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Prophet of Man’s Hope: Ronald Moody and his Sculpture.

Article relating to an individual, 1950
Published by: The Studio
Year published: 1950
Number of pages: 2

image of Prophet of Man’s Hope:  Ronald Moody and his Sculpture.

An invaluable appraisal of Moody and his work appeared in British magazine The Studio, in a January 1950 issue of the magazine. The writer, Marie Seton had the measure of Moody when, early on in the text, she expressed the view that the sculptor’s work, “which is concerned with man as an evolving type, is unique, haunting and far from easy to label.”

The wide ranging text recalled moments of high drama in Moody’s life, particularly his escaping, with his wife, from Nazi-occupied France. He had earlier moved to Paris, where his first one-man exhibition took place towards the end of 1937 at the Galerie Billiet-Vorms.

Recounting Moody’s flight, Seton wrote, “Then the German juggernaut approached Paris and many of Moody’s most beautiful works were dispersed across occupied France. Moody and his wife escaped from Paris with the stream of refugees and finally reached Marseilles on foot. For months the existence of a refugee kept him inactive. This terrible period has left its mark upon his later work, accomplished when at last he escaped to England (by the daring act of walking across the Pyrenees into Spain and crossing that country with the help of the ‘underground’ to Gibraltar.”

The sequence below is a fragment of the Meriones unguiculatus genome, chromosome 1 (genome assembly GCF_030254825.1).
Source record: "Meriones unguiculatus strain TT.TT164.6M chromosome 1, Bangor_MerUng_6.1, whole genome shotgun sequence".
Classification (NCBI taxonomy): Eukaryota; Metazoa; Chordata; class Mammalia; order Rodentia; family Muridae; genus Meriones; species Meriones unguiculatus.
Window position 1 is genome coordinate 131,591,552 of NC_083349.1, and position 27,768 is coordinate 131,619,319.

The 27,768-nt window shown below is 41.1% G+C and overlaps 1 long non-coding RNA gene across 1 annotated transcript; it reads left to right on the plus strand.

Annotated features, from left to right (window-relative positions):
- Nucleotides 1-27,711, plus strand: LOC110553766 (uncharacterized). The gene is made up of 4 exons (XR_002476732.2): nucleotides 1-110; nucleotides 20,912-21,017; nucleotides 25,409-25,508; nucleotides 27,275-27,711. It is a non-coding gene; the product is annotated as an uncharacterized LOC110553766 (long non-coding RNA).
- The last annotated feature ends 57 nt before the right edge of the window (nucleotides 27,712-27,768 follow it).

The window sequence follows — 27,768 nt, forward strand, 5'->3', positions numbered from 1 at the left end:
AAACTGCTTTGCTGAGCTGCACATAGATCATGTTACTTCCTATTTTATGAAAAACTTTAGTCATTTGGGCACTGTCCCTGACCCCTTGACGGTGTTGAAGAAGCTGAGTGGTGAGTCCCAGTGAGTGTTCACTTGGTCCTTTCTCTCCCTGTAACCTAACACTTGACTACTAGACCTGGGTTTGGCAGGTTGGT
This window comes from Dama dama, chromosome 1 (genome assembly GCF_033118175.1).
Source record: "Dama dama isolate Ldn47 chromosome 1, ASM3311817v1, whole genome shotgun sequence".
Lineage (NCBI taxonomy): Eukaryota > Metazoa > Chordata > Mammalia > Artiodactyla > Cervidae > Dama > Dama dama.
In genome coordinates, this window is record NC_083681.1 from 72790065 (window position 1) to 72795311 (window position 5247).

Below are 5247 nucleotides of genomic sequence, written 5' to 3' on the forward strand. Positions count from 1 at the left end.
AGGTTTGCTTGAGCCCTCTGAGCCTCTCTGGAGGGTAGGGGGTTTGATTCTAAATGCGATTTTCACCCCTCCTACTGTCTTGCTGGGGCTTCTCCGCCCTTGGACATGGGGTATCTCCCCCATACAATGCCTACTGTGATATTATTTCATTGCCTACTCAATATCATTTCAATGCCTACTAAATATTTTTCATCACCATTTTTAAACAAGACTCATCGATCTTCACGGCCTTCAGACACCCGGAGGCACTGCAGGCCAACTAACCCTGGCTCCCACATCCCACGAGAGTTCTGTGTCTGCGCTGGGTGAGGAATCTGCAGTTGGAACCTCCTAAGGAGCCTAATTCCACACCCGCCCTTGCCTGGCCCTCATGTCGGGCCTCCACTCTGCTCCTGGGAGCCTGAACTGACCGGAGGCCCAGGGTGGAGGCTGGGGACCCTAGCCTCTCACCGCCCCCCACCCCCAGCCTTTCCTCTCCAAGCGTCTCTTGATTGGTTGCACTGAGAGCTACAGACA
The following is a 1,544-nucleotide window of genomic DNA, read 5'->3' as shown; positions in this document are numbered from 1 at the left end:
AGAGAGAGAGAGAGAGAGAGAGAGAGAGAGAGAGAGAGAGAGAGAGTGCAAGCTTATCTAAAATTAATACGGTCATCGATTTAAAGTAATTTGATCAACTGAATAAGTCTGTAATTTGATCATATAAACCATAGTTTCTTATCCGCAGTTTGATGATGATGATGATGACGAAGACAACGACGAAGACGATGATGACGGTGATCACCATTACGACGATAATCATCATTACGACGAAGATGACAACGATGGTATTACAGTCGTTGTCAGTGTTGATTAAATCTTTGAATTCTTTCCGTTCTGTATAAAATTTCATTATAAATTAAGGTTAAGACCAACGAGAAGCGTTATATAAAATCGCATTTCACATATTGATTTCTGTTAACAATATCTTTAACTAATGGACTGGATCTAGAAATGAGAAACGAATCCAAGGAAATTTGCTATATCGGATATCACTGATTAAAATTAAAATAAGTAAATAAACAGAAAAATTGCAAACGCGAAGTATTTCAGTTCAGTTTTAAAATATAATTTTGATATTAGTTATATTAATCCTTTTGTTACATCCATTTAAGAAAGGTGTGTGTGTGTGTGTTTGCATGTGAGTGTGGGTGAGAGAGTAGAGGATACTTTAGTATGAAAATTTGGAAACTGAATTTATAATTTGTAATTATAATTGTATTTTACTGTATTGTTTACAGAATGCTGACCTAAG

Clearly a great admirer of Moody’s work, Seton noted, “With each work he has captured a greater degree of sensitivity within the human spirit and achieved a greater and more subtle feeling of spiritual unity.”

The text was illustrated with four monochrome reproductions of Moody’s work, inluding The Late Dr Harold A. Moody Brother of the Sculptor, 1946 and Midonz, 1937.

Related people

»  Ronald Moody

Born, 1900 in Kingston, Jamaica. Died, 1984

»  Marie Seton

Born, 1910. Died, 1985